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Niantic Says “Aggressive” Third Party Services Were Hurting Pokemon GO Servers

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Niantic Says “Aggressive” Third Party Services Were Hurting Pokemon GO Servers

The company speaks up after the shutdown of third party services.

In their first blog post since the release of Pokemon GO on July 6, Niantic spoke up today about third party services and their reasoning behind shutting them down.

Beginning with a note on their optimistic inspiration, Niantic then moved into challenges facing development, specifically those related to third parties attempting to access Pokemon GO servers for various reasons. “Since there has been some public discussion about this,” the post reads, “we wanted to shed some more light on why we did this and why these seemingly innocuous sites and apps actually hurt our ability to deliver the game to new and existing players.”

Third parties scraping Pokemon GO’s servers for data, they explain, consume a large number of resources and cause developers to spend time handling those issues rather than working on new features. They cite these “aggressive efforts” as reason for the delay of the game’s recent release in Latin America. Whether malicious attacks or fan attempts to set up tracking services like Pokevision, Niantic says “the negative impact on game resources is the same.”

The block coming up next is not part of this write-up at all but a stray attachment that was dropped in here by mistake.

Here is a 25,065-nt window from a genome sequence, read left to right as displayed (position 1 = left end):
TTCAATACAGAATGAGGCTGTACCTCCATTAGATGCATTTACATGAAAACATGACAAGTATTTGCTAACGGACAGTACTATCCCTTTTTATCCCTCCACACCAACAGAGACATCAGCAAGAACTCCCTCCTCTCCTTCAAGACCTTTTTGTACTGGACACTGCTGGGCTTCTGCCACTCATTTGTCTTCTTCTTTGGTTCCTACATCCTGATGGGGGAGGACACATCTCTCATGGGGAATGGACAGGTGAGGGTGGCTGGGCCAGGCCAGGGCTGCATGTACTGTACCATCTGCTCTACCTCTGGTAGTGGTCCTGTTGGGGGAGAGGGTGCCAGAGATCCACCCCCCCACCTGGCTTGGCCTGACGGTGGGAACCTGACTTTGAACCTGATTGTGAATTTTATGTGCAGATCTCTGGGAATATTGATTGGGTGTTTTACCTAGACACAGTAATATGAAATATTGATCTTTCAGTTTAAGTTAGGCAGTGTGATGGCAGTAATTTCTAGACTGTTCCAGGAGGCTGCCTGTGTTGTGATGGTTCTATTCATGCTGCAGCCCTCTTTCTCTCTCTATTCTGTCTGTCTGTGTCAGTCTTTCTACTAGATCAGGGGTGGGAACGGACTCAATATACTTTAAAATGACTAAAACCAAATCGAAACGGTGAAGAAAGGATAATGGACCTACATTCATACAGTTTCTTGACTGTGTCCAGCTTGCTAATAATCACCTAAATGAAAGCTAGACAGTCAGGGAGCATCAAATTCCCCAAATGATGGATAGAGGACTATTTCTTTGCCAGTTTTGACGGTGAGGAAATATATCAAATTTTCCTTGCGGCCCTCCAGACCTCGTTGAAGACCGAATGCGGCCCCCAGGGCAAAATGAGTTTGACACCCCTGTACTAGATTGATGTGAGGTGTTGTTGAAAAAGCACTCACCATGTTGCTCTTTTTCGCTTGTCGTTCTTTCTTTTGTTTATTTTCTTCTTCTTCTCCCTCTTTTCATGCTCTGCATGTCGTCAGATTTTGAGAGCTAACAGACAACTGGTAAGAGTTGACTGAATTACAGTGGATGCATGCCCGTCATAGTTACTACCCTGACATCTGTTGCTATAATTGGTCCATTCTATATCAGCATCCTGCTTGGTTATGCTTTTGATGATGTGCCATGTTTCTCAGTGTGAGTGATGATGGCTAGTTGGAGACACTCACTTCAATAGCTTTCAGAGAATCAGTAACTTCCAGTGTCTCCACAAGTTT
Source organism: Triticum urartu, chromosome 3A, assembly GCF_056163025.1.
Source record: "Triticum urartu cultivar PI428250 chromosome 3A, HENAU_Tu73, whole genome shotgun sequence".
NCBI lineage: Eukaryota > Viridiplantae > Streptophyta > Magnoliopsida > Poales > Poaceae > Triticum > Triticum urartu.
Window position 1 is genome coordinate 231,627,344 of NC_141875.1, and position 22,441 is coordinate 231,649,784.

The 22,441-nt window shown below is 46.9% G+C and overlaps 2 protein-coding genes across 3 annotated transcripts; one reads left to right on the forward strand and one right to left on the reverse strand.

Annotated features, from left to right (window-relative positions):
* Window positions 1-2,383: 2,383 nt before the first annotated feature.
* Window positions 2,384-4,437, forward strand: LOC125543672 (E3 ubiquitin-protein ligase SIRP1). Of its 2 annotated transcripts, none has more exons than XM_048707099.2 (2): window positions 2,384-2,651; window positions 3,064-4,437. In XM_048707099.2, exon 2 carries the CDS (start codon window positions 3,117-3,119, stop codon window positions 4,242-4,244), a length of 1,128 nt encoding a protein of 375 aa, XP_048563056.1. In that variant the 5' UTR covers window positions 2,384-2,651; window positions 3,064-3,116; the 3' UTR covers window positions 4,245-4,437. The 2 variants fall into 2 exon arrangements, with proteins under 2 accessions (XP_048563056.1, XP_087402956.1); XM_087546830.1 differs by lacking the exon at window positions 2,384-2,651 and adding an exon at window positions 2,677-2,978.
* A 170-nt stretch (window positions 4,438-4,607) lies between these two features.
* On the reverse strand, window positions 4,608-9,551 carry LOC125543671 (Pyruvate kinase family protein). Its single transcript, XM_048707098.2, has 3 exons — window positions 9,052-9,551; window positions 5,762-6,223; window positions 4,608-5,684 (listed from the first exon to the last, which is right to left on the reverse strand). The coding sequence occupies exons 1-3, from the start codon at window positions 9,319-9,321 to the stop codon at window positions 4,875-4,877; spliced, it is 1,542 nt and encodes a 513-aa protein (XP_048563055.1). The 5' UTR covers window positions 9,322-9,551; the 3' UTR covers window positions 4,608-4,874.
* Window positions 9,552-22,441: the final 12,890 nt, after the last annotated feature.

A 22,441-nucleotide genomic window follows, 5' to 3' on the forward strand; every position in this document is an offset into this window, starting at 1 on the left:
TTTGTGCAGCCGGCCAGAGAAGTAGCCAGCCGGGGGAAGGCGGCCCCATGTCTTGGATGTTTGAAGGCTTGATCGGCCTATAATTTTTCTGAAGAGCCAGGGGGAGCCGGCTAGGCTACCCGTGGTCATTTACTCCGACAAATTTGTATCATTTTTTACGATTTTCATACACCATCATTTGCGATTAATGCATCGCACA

“It’s worth noting that some of the tools used to access servers to scrape data have also served as platforms for bots and cheating,” Niantic adds, “which negatively impact all Trainers.”

Niantic’s response comes after backlash over the shutdown of third party services, particularly from players that had used Pokevision’s mapping tools to find Pokemon while the game’s tracking system remains nonfunctional. In an open letter to Niantic, Pokevision’s creator said half of the game’s userbase had tried out the service.

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